Adverse events were collected through spontaneous reporting, open questioning or utilization of the UKU side effect rating scale. Listed (in decreasing order) are those events which developed or showed deterioration during treatment compared to baseline in at least 10% of patients. Psychic: asthenia/lassitude/increased fatiguability, concentration difficulties, sleepiness/sedation, reduced duration of sleep, increased duration of sleep, failing memory, increased dream activity, insomnia; Autonomic: orthostatic dizziness, constipation, nausea/vomiting, polyuria/polydipsia, palpitations/tachycardia, reduced salivation, accommodation disturbances, increased tendency to sweating, diarrhea, micturition disturbances; Other: weight gain, weight loss, amenorrhea, ejaculatory dysfunction, erectile dysfunction, diminished sexual desire, tension headache, headache, increased sexual desire, orgastic dysfunction, pruritus.
Indications and Clinical Use
The safety and efficacy of RISPERDAL in children under the age of 18 have not been established.
See Warnings and Precautions, Serious Warnings and Precautions Box and Special Populations.
RISPERDAL (risperidone) is indicated for the acute treatment and maintenance treatment of schizophrenia and related psychotic disorders. In controlled clinical trials, RISPERDAL was found to improve both positive and negative symptoms of schizophrenia.
RISPERDAL has been shown to be effective in maintaining clinical improvement during long-term therapy
RISPERDAL may be useful in severe dementia for the short-term symptomatic management of inappropriate behaviour due to aggression and/or psychosis. Other behavioural disturbances seen in this patient population as well as disease stage remained unaffected by RISPERDAL treatment.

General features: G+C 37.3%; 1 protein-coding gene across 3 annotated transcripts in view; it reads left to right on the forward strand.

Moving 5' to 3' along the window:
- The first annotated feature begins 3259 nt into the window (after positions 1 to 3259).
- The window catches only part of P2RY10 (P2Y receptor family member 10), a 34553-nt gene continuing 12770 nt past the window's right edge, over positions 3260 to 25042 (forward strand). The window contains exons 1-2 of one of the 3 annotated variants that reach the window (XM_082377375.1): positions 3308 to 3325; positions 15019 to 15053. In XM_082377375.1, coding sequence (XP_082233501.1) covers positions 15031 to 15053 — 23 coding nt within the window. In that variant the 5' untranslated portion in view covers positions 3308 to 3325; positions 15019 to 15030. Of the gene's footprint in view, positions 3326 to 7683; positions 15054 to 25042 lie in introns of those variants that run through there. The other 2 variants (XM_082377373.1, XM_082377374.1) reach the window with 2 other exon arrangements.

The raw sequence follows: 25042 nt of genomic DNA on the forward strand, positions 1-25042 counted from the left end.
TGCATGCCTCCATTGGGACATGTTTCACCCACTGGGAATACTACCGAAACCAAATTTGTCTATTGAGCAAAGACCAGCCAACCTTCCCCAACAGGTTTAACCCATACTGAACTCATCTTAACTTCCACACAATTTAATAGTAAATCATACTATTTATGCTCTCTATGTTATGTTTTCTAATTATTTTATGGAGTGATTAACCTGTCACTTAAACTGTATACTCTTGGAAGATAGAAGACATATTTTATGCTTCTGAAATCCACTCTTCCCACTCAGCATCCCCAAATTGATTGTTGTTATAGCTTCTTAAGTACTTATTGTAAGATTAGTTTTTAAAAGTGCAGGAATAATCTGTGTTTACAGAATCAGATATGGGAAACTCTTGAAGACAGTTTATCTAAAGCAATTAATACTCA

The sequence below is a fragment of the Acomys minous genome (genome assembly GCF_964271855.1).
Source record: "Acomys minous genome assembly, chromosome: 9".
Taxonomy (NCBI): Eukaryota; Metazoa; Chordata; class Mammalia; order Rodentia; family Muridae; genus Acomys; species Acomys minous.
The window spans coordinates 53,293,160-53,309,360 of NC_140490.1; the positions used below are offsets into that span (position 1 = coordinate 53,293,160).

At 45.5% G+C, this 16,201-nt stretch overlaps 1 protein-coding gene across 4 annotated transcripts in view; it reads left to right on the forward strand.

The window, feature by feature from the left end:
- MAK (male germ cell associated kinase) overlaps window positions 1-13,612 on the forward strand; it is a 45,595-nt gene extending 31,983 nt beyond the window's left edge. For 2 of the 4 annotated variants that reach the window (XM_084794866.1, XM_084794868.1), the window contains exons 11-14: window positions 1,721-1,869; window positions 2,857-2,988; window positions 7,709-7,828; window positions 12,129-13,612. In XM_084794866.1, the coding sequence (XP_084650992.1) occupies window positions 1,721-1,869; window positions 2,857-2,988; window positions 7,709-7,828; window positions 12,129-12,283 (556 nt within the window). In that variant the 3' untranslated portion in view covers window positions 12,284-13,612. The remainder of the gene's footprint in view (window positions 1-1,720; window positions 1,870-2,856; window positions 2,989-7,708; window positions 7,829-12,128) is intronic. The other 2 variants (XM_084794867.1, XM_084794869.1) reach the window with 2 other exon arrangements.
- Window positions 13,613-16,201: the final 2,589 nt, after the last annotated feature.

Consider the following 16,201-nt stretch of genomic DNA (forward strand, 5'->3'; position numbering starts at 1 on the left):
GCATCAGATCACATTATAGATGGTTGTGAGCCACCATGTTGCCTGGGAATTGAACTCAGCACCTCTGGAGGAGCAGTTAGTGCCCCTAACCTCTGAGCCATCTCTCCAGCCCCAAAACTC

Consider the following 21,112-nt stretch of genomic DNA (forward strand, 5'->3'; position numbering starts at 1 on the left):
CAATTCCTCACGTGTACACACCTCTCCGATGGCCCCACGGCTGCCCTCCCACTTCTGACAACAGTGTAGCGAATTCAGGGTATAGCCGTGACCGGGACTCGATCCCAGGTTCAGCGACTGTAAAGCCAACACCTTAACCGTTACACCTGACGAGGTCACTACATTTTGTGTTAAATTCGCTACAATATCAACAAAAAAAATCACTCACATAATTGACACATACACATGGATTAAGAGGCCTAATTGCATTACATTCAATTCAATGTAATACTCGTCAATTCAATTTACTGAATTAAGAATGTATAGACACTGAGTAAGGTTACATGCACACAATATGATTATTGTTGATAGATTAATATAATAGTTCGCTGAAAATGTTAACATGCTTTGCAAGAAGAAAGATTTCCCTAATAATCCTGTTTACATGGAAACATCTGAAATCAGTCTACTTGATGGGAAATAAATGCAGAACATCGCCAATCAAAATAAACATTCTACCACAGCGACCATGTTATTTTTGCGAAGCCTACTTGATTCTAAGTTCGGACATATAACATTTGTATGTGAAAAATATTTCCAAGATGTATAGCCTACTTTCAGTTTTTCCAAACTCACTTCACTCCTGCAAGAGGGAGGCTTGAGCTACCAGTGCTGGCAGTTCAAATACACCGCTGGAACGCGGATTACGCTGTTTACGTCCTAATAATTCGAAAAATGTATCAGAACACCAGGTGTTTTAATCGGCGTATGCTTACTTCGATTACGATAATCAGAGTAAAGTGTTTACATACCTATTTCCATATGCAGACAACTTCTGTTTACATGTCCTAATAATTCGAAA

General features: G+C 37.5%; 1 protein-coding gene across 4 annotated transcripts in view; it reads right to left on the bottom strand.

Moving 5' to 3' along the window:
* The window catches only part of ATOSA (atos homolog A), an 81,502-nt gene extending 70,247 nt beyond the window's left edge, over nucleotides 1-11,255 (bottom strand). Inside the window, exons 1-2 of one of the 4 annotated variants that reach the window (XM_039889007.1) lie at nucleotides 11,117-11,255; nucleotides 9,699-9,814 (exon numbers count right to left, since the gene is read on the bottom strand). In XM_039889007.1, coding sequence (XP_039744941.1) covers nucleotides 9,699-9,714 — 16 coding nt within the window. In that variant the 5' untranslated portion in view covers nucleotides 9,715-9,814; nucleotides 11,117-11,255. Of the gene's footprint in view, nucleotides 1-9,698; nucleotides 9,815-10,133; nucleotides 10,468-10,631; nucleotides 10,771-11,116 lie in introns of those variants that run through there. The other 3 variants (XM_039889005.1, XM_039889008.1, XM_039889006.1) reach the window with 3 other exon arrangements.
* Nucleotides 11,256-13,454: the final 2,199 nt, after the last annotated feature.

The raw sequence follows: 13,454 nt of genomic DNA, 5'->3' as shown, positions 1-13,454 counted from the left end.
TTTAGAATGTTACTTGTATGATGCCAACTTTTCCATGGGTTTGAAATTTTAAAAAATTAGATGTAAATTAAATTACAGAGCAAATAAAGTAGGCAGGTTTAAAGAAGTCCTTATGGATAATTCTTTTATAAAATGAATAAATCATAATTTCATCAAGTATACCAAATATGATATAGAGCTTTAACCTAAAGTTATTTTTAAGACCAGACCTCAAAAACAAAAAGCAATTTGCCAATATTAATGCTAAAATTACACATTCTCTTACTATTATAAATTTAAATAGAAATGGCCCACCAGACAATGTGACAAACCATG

Physicians are advised to assess the risks and benefits of the use of RISPERDAL in elderly patients with dementia, taking into account risk predictors for stroke or existing cardiovascular comorbidities in the individual patient (see Warnings and Precautions; Adverse Reactions and Dosage and Administration).
RISPERDAL is indicated as monotherapy for the acute management of manic episodes associated with Bipolar I disorder.
The efficacy of RISPERDAL in the treatment of acute bipolar mania was established in three 3-week, placebo-controlled trials. The safety and effectiveness of RISPERDAL for long-term use, and for prophylactic use in bipolar disorder have not been evaluated. Physicians who elect to use RISPERDAL for extended periods should periodically re-evaluate the long-term risks and benefits of the drug for the individual patient (see Dosage and Administration).
Since there is no specific antidote to RISPERDAL, treatment is primarily supportive. A patent airway must be established and maintained to ensure adequate ventilation and oxygenation. Gastric lavage (after intubation, if the patient is unconscious) and administration of activated charcoal together with a laxative should be considered.
Cardiovascular monitoring should commence immediately and should include continuous electrocardiographic monitoring to detect possible arrhythmias. Hypotension and circulatory collapse should be treated with appropriate measures such as intravenous fluids. Epinephrine should not be used since beta stimulation may worsen hypotension in the setting of RISPERDAL-induced alpha blockade. In cases of severe extrapyramidal reactions, anticholinergic medication should be administered. Close medical supervision and monitoring should continue until the patient recovers.
In managing overdosage, the physician should consider the possibility of multiple drug involvement.
Dosage Forms, Composition and Packaging
Each orally disintegrating, light coral, square, biconvex tablet, marked “R1”, contains: risperidone 1 mg. Nonmedicinal ingredients: aspartame, carbomer 934P, gelatin, glycine, mannitol, peppermint oil, polacrilex resin, red ferric oxide, simethicone and sodium hydroxide. Blisters of 28 per carton.
Each yellow, oblong, biconvex tablet, marked “JANSSEN” on one side and “Ris 0.25” on the other side, contains: risperidone 0.25 mg. Nonmedicinal ingredients: colloidal silicon dioxide, cornstarch, hydroxypropyl methylcellulose, lactose, magnesium stearate, microcrystalline cellulose, propylene glycol, sodium lauryl sulfate, talc, titanium dioxide and yellow ferric oxide. Bottles of 100.
Each orally disintegrating, coral, round, biconvex tablet, marked “R4”, contains: risperidone 4 mg. Nonmedicinal ingredients: aspartame, carbomer 934P, gelatin, glycine, mannitol, peppermint oil, polacrilex resin, red ferric oxide, simethicone, sodium hydroxide and xanthan gum. Blisters of 28 per carton.